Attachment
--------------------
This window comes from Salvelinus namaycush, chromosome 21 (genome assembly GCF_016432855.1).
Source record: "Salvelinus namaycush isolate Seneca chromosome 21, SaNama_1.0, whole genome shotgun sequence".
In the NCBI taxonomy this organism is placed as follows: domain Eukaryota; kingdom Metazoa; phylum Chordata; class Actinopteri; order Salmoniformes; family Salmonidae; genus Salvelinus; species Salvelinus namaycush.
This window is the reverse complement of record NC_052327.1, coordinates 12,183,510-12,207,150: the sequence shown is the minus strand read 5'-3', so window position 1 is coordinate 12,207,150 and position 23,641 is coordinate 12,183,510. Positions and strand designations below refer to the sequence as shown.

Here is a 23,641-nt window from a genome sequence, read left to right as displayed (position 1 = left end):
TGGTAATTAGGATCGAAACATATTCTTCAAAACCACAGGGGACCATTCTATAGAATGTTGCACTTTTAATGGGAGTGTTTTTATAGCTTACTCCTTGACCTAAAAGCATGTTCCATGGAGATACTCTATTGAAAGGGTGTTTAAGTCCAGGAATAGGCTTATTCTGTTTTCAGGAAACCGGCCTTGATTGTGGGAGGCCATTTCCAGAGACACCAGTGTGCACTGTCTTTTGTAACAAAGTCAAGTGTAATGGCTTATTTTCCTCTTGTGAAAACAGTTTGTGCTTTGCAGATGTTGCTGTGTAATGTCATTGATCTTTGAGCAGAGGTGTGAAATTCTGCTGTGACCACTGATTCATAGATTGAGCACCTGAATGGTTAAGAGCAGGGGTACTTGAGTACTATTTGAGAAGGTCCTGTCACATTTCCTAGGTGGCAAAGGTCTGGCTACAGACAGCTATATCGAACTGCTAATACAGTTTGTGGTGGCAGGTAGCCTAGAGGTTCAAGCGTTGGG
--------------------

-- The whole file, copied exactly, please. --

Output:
This window comes from Salvelinus namaycush, chromosome 21 (genome assembly GCF_016432855.1).
Source record: "Salvelinus namaycush isolate Seneca chromosome 21, SaNama_1.0, whole genome shotgun sequence".
In the NCBI taxonomy this organism is placed as follows: domain Eukaryota; kingdom Metazoa; phylum Chordata; class Actinopteri; order Salmoniformes; family Salmonidae; genus Salvelinus; species Salvelinus namaycush.
This window is the reverse complement of record NC_052327.1, coordinates 12,183,510-12,207,150: the sequence shown is the minus strand read 5'-3', so window position 1 is coordinate 12,207,150 and position 23,641 is coordinate 12,183,510. Positions and strand designations below refer to the sequence as shown.

Here is a 23,641-nt window from a genome sequence, read left to right as displayed (position 1 = left end):
TGGTAATTAGGATCGAAACATATTCTTCAAAACCACAGGGGACCATTCTATAGAATGTTGCACTTTTAATGGGAGTGTTTTTATAGCTTACTCCTTGACCTAAAAGCATGTTCCATGGAGATACTCTATTGAAAGGGTGTTTAAGTCCAGGAATAGGCTTATTCTGTTTTCAGGAAACCGGCCTTGATTGTGGGAGGCCATTTCCAGAGACACCAGTGTGCACTGTCTTTTGTAACAAAGTCAAGTGTAATGGCTTATTTTCCTCTTGTGAAAACAGTTTGTGCTTTGCAGATGTTGCTGTGTAATGTCATTGATCTTTGAGCAGAGGTGTGAAATTCTGCTGTGACCACTGATTCATAGATTGAGCACCTGAATGGTTAAGAGCAGGGGTACTTGAGTACTATTTGAGAAGGTCCTGTCACATTTCCTAGGTGGCAAAGGTCTGGCTACAGACAGCTATATCGAACTGCTAATACAGTTTGTGGTGGCAGGTAGCCTAGAGGTTCAAGCGTTGGG